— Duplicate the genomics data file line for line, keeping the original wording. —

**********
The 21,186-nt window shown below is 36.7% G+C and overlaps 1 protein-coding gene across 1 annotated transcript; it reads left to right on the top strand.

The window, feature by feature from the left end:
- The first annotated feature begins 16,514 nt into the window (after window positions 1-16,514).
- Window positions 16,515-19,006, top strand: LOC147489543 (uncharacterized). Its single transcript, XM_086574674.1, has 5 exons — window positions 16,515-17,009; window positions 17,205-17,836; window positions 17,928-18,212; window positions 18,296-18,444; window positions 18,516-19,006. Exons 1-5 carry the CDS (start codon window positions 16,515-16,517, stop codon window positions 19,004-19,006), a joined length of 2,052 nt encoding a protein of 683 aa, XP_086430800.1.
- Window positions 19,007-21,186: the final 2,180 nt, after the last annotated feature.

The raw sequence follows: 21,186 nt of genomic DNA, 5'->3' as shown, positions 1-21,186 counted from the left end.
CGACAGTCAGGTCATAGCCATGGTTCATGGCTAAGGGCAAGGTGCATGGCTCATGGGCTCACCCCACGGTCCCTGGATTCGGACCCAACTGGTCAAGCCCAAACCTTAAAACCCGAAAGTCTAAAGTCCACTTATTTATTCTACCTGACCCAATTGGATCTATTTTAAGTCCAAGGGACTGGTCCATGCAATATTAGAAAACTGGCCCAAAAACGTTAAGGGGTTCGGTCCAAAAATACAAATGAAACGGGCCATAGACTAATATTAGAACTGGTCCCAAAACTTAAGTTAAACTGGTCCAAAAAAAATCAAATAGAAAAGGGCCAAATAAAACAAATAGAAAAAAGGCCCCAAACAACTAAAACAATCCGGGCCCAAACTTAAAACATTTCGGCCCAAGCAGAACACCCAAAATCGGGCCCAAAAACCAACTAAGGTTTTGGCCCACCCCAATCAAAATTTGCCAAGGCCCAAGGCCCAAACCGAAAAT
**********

The 21,186-nt window shown below is 36.7% G+C and overlaps 1 protein-coding gene across 1 annotated transcript; it reads left to right on the top strand.

The window, feature by feature from the left end:
- The first annotated feature begins 16,514 nt into the window (after window positions 1-16,514).
- Window positions 16,515-19,006, top strand: LOC147489543 (uncharacterized). Its single transcript, XM_086574674.1, has 5 exons — window positions 16,515-17,009; window positions 17,205-17,836; window positions 17,928-18,212; window positions 18,296-18,444; window positions 18,516-19,006. Exons 1-5 carry the CDS (start codon window positions 16,515-16,517, stop codon window positions 19,004-19,006), a joined length of 2,052 nt encoding a protein of 683 aa, XP_086430800.1.
- Window positions 19,007-21,186: the final 2,180 nt, after the last annotated feature.

The raw sequence follows: 21,186 nt of genomic DNA, 5'->3' as shown, positions 1-21,186 counted from the left end.
CGACAGTCAGGTCATAGCCATGGTTCATGGCTAAGGGCAAGGTGCATGGCTCATGGGCTCACCCCACGGTCCCTGGATTCGGACCCAACTGGTCAAGCCCAAACCTTAAAACCCGAAAGTCTAAAGTCCACTTATTTATTCTACCTGACCCAATTGGATCTATTTTAAGTCCAAGGGACTGGTCCATGCAATATTAGAAAACTGGCCCAAAAACGTTAAGGGGTTCGGTCCAAAAATACAAATGAAACGGGCCATAGACTAATATTAGAACTGGTCCCAAAACTTAAGTTAAACTGGTCCAAAAAAAATCAAATAGAAAAGGGCCAAATAAAACAAATAGAAAAAAGGCCCCAAACAACTAAAACAATCCGGGCCCAAACTTAAAACATTTCGGCCCAAGCAGAACACCCAAAATCGGGCCCAAAAACCAACTAAGGTTTTGGCCCACCCCAATCAAAATTTGCCAAGGCCCAAGGCCCAAACCGAAAAT